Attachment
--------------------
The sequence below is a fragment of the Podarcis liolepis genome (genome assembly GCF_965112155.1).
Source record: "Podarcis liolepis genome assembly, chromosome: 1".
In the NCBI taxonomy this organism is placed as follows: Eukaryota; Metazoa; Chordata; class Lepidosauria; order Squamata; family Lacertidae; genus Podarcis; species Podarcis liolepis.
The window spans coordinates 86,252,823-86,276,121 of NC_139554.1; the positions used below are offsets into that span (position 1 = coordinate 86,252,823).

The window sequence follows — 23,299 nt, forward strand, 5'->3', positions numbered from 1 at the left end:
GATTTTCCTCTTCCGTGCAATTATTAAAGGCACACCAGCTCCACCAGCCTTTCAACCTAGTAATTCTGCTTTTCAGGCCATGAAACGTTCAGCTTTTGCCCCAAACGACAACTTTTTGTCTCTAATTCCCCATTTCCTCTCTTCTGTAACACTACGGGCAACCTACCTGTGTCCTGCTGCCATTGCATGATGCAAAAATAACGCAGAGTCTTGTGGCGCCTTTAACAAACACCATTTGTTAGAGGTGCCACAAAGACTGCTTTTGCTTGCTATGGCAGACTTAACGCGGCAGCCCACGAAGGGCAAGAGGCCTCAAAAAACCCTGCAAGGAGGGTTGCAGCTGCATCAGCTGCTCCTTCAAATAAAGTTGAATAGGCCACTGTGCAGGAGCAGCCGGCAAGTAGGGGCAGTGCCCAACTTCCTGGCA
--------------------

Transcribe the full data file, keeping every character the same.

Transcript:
The sequence below is a fragment of the Podarcis liolepis genome (genome assembly GCF_965112155.1).
Source record: "Podarcis liolepis genome assembly, chromosome: 1".
In the NCBI taxonomy this organism is placed as follows: Eukaryota; Metazoa; Chordata; class Lepidosauria; order Squamata; family Lacertidae; genus Podarcis; species Podarcis liolepis.
The window spans coordinates 86,252,823-86,276,121 of NC_139554.1; the positions used below are offsets into that span (position 1 = coordinate 86,252,823).

The window sequence follows — 23,299 nt, forward strand, 5'->3', positions numbered from 1 at the left end:
GATTTTCCTCTTCCGTGCAATTATTAAAGGCACACCAGCTCCACCAGCCTTTCAACCTAGTAATTCTGCTTTTCAGGCCATGAAACGTTCAGCTTTTGCCCCAAACGACAACTTTTTGTCTCTAATTCCCCATTTCCTCTCTTCTGTAACACTACGGGCAACCTACCTGTGTCCTGCTGCCATTGCATGATGCAAAAATAACGCAGAGTCTTGTGGCGCCTTTAACAAACACCATTTGTTAGAGGTGCCACAAAGACTGCTTTTGCTTGCTATGGCAGACTTAACGCGGCAGCCCACGAAGGGCAAGAGGCCTCAAAAAACCCTGCAAGGAGGGTTGCAGCTGCATCAGCTGCTCCTTCAAATAAAGTTGAATAGGCCACTGTGCAGGAGCAGCCGGCAAGTAGGGGCAGTGCCCAACTTCCTGGCA